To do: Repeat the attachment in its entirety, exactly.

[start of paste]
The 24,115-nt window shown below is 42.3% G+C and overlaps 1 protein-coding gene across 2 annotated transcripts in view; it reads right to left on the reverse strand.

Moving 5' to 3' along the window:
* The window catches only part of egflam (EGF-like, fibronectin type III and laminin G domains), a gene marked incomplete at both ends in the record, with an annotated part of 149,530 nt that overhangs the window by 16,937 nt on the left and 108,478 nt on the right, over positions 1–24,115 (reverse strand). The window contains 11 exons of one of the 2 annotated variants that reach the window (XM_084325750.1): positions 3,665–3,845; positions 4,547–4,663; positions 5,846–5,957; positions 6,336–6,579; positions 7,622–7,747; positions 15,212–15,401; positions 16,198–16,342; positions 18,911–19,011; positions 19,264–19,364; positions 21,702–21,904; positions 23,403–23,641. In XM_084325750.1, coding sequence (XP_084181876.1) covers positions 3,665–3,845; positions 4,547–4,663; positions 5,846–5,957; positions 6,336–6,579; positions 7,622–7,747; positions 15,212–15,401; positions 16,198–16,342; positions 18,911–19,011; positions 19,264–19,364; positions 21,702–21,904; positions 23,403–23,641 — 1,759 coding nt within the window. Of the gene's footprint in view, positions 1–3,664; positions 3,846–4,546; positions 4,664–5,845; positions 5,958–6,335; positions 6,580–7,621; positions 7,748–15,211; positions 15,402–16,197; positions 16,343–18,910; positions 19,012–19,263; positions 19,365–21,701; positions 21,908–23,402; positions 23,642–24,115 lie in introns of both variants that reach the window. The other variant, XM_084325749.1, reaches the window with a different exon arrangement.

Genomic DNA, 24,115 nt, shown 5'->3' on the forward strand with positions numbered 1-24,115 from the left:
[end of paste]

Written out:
The 24,115-nt window shown below is 42.3% G+C and overlaps 1 protein-coding gene across 2 annotated transcripts in view; it reads right to left on the reverse strand.

Moving 5' to 3' along the window:
* The window catches only part of egflam (EGF-like, fibronectin type III and laminin G domains), a gene marked incomplete at both ends in the record, with an annotated part of 149,530 nt that overhangs the window by 16,937 nt on the left and 108,478 nt on the right, over positions 1–24,115 (reverse strand). The window contains 11 exons of one of the 2 annotated variants that reach the window (XM_084325750.1): positions 3,665–3,845; positions 4,547–4,663; positions 5,846–5,957; positions 6,336–6,579; positions 7,622–7,747; positions 15,212–15,401; positions 16,198–16,342; positions 18,911–19,011; positions 19,264–19,364; positions 21,702–21,904; positions 23,403–23,641. In XM_084325750.1, coding sequence (XP_084181876.1) covers positions 3,665–3,845; positions 4,547–4,663; positions 5,846–5,957; positions 6,336–6,579; positions 7,622–7,747; positions 15,212–15,401; positions 16,198–16,342; positions 18,911–19,011; positions 19,264–19,364; positions 21,702–21,904; positions 23,403–23,641 — 1,759 coding nt within the window. Of the gene's footprint in view, positions 1–3,664; positions 3,846–4,546; positions 4,664–5,845; positions 5,958–6,335; positions 6,580–7,621; positions 7,748–15,211; positions 15,402–16,197; positions 16,343–18,910; positions 19,012–19,263; positions 19,365–21,701; positions 21,908–23,402; positions 23,642–24,115 lie in introns of both variants that reach the window. The other variant, XM_084325749.1, reaches the window with a different exon arrangement.

Genomic DNA, 24,115 nt, shown 5'->3' on the forward strand with positions numbered 1-24,115 from the left: